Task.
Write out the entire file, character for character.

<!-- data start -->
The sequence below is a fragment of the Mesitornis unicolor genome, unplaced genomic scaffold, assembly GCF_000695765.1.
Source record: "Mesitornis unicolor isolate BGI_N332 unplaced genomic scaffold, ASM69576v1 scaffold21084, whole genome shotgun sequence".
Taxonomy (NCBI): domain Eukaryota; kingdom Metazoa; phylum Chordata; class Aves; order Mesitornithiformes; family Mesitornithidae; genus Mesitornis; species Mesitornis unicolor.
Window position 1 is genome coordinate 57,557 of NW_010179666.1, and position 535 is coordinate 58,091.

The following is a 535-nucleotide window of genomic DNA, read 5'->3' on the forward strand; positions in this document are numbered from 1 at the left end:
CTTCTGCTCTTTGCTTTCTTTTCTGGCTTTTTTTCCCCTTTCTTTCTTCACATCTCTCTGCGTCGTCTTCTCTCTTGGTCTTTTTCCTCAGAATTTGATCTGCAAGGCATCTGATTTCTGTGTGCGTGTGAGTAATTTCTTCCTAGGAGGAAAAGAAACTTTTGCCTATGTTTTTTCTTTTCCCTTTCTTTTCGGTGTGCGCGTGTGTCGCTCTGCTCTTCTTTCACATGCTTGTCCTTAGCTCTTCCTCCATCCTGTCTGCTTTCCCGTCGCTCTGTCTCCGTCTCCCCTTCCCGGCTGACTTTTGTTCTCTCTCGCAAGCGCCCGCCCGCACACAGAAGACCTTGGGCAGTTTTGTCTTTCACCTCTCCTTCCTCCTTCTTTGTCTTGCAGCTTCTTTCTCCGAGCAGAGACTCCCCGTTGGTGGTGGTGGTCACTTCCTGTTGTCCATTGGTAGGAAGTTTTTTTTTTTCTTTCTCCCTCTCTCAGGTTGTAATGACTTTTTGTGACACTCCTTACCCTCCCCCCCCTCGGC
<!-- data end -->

The sequence below is a fragment of the Mesitornis unicolor genome, unplaced genomic scaffold, assembly GCF_000695765.1.
Source record: "Mesitornis unicolor isolate BGI_N332 unplaced genomic scaffold, ASM69576v1 scaffold21084, whole genome shotgun sequence".
Taxonomy (NCBI): domain Eukaryota; kingdom Metazoa; phylum Chordata; class Aves; order Mesitornithiformes; family Mesitornithidae; genus Mesitornis; species Mesitornis unicolor.
Window position 1 is genome coordinate 57,557 of NW_010179666.1, and position 535 is coordinate 58,091.

The following is a 535-nucleotide window of genomic DNA, read 5'->3' on the forward strand; positions in this document are numbered from 1 at the left end:
CTTCTGCTCTTTGCTTTCTTTTCTGGCTTTTTTTCCCCTTTCTTTCTTCACATCTCTCTGCGTCGTCTTCTCTCTTGGTCTTTTTCCTCAGAATTTGATCTGCAAGGCATCTGATTTCTGTGTGCGTGTGAGTAATTTCTTCCTAGGAGGAAAAGAAACTTTTGCCTATGTTTTTTCTTTTCCCTTTCTTTTCGGTGTGCGCGTGTGTCGCTCTGCTCTTCTTTCACATGCTTGTCCTTAGCTCTTCCTCCATCCTGTCTGCTTTCCCGTCGCTCTGTCTCCGTCTCCCCTTCCCGGCTGACTTTTGTTCTCTCTCGCAAGCGCCCGCCCGCACACAGAAGACCTTGGGCAGTTTTGTCTTTCACCTCTCCTTCCTCCTTCTTTGTCTTGCAGCTTCTTTCTCCGAGCAGAGACTCCCCGTTGGTGGTGGTGGTCACTTCCTGTTGTCCATTGGTAGGAAGTTTTTTTTTTTCTTTCTCCCTCTCTCAGGTTGTAATGACTTTTTGTGACACTCCTTACCCTCCCCCCCCTCGGC